Of course. What rubbish. In the past five years: Illinois and Ohio State have each come within a whisker of winning the national championship by shooting a ton of threes; Florida won the national championship (2007) by shooting a ton of threes for six games in the tournament; and Beilein himself came within a free throw of the Final Four (2005). I suppose no team was supposed to win a national championship with a zone defense, either, until Syracuse did it in 2003. Carmelo Anthony helped that along, sure, but that’s kind of my point. The talent legitimizes whatever wacky scheme you happen to have. This year Bill Self could play a scheme where his players pantomime scenes from The Godfather and they’d still be the favorites to win the national championship.

The conference that you once dedicated yourself to appears to finally be on the cusp of putting together a premiere year. Will style of play still hold back the Big Ten’s national perception? Is this the year the Big Ten finally wins the Big Ten/ACC Challenge?

Yes, style of play will hold back the hosannahs. Not because of the style per se, but because it’s so pervasive in the Big Ten. Craig Robinson (Oregon State) and Tony Bennett (Virginia, via Washington State) play at a Big Ten pace but they’re commonly regarded as "neato" as the young people say nowadays. The problem isn’t tempo, the problem is 11 teams playing the same tempo. (Granted, Michigan State would play faster if the conference’s opposing defenses would let them.)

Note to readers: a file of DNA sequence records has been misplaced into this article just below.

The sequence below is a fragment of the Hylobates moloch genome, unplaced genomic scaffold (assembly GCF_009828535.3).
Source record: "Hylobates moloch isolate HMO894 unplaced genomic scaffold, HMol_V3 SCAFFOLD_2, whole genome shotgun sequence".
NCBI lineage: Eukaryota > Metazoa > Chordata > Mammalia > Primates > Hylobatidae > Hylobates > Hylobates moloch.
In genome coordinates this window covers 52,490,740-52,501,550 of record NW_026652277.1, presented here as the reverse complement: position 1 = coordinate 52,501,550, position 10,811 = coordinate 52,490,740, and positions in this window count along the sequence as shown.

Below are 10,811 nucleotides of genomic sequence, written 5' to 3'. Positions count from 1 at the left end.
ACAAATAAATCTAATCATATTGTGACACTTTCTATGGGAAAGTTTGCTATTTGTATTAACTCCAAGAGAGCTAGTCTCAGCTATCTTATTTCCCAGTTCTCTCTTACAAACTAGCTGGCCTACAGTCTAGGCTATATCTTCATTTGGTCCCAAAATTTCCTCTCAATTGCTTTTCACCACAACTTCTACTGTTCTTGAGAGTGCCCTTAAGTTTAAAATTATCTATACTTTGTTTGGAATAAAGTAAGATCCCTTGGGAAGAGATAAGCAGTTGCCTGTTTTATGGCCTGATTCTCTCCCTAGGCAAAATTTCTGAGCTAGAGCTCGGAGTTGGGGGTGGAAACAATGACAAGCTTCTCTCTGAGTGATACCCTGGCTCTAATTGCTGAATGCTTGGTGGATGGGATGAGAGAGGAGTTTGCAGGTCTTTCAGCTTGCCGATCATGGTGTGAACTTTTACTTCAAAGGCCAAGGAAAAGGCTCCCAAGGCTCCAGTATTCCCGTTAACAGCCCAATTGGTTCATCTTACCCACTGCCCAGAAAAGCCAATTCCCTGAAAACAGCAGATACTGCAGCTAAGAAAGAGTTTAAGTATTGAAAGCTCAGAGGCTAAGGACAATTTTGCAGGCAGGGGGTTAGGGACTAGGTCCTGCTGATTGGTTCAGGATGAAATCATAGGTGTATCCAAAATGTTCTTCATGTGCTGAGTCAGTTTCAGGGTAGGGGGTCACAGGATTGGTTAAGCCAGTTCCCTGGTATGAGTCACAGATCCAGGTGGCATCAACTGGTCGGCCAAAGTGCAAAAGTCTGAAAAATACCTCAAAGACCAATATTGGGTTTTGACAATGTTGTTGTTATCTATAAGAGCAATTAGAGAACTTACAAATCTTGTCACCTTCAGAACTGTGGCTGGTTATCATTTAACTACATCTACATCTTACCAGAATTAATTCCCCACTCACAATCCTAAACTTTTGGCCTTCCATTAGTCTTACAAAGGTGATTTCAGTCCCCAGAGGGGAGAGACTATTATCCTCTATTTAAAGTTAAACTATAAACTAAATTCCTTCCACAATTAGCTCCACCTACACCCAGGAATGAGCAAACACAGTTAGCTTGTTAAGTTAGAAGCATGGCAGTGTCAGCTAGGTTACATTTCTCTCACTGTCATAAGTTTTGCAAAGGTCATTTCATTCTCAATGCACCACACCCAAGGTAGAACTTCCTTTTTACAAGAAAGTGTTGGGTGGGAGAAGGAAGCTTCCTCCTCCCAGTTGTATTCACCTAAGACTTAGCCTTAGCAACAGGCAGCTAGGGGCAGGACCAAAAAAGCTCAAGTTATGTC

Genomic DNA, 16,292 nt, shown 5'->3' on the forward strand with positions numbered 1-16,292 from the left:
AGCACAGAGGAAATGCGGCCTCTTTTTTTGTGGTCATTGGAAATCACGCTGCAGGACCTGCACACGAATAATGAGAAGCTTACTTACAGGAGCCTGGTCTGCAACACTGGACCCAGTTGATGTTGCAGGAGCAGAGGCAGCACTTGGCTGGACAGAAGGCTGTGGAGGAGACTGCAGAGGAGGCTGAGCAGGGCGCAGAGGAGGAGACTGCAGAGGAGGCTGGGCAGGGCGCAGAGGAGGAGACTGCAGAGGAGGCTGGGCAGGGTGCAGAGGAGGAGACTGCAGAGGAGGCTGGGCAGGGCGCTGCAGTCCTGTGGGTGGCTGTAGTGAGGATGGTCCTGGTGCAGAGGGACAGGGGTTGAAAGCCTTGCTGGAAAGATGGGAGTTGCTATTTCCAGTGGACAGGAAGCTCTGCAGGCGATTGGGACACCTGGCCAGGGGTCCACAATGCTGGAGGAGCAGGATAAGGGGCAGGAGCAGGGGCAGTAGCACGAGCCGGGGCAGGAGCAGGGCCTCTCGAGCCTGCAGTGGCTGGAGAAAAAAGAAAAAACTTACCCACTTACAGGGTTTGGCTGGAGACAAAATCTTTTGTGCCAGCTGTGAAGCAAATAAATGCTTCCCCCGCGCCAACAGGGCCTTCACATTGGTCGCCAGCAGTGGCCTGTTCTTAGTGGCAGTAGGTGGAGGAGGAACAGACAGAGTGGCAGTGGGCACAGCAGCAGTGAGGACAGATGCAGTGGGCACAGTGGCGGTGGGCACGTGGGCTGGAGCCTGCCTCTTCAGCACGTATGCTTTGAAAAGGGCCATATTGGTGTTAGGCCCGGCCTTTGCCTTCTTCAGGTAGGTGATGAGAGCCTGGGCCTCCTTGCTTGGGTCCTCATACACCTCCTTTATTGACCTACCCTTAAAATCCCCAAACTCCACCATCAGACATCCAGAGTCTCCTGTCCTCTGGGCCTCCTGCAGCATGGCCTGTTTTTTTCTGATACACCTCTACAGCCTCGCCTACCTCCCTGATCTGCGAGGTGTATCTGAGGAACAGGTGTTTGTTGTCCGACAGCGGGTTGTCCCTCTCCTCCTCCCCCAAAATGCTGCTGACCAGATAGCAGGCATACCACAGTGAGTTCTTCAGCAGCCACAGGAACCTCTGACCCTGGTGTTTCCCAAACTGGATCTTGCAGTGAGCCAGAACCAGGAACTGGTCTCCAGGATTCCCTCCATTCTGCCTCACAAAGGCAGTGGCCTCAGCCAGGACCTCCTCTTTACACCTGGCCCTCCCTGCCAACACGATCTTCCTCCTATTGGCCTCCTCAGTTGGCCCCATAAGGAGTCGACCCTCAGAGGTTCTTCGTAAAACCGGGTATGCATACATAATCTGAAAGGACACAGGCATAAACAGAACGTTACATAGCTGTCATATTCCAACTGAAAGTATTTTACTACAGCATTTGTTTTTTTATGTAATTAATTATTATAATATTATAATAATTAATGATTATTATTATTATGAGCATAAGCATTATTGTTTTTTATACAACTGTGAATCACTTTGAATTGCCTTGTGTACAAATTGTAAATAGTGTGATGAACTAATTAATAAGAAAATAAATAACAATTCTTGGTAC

And as for getting off the schneid in the ACC/Big Ten Challenge, yes, this could well be the year, just like last year would have been the year with just a bounce here and a tip-in there. The advantage the ACC has always held is that their mid-section and lower tier have traditionally been much, much better than the corresponding sections of the Big Ten. Last year and, indeed, this year those matchups figure to be much more even. I’m not expecting a win from Iowa in the Challenge, mind you, and even an improved Indiana should still be pretty callow at that point. But otherwise the Big Ten should be competitive.

By my untrained eye, Kansas appears to be a cut above the rest of the country this year. Are they your #1 team in the pre-season? And an important question for my Michigan faithful, come mid-December, are they beatable?